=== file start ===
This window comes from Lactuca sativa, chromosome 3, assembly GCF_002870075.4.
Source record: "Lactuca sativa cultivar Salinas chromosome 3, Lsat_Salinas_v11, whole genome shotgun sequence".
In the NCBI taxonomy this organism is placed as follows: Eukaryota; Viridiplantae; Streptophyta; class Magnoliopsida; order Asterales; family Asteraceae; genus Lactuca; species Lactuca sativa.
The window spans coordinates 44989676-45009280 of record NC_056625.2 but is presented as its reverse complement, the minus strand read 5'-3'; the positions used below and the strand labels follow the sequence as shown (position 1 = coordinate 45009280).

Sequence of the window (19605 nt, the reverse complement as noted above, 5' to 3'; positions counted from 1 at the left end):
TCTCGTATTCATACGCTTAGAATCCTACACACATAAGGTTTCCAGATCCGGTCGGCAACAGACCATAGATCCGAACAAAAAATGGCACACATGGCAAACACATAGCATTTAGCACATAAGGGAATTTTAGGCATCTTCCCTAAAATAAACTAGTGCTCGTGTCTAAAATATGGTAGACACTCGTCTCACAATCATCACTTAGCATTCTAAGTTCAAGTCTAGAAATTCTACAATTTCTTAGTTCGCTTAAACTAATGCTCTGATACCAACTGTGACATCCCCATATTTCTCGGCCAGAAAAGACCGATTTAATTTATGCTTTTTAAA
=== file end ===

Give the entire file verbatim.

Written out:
This window comes from Lactuca sativa, chromosome 3, assembly GCF_002870075.4.
Source record: "Lactuca sativa cultivar Salinas chromosome 3, Lsat_Salinas_v11, whole genome shotgun sequence".
In the NCBI taxonomy this organism is placed as follows: Eukaryota; Viridiplantae; Streptophyta; class Magnoliopsida; order Asterales; family Asteraceae; genus Lactuca; species Lactuca sativa.
The window spans coordinates 44989676-45009280 of record NC_056625.2 but is presented as its reverse complement, the minus strand read 5'-3'; the positions used below and the strand labels follow the sequence as shown (position 1 = coordinate 45009280).

Sequence of the window (19605 nt, the reverse complement as noted above, 5' to 3'; positions counted from 1 at the left end):
TCTCGTATTCATACGCTTAGAATCCTACACACATAAGGTTTCCAGATCCGGTCGGCAACAGACCATAGATCCGAACAAAAAATGGCACACATGGCAAACACATAGCATTTAGCACATAAGGGAATTTTAGGCATCTTCCCTAAAATAAACTAGTGCTCGTGTCTAAAATATGGTAGACACTCGTCTCACAATCATCACTTAGCATTCTAAGTTCAAGTCTAGAAATTCTACAATTTCTTAGTTCGCTTAAACTAATGCTCTGATACCAACTGTGACATCCCCATATTTCTCGGCCAGAAAAGACCGATTTAATTTATGCTTTTTAAA